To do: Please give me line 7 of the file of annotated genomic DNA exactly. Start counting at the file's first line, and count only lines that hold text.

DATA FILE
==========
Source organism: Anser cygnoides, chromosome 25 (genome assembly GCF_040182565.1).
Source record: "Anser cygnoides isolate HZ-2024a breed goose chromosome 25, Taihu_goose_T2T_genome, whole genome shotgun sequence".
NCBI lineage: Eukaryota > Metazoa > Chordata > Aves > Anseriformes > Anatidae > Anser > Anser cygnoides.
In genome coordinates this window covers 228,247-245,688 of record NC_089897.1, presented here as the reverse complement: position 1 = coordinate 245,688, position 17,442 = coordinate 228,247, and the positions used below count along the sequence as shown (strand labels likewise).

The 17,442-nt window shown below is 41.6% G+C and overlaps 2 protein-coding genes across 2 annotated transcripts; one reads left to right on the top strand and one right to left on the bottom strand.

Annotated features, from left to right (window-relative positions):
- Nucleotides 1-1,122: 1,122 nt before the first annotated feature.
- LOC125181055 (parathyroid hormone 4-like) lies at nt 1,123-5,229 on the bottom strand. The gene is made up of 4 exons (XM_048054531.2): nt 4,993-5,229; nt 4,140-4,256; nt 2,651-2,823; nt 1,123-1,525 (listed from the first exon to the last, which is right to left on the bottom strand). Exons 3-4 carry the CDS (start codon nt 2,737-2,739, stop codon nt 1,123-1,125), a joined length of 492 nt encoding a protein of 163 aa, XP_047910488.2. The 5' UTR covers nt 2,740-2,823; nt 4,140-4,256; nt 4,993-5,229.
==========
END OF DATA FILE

- Nucleotides 1-1,122: 1,122 nt before the first annotated feature.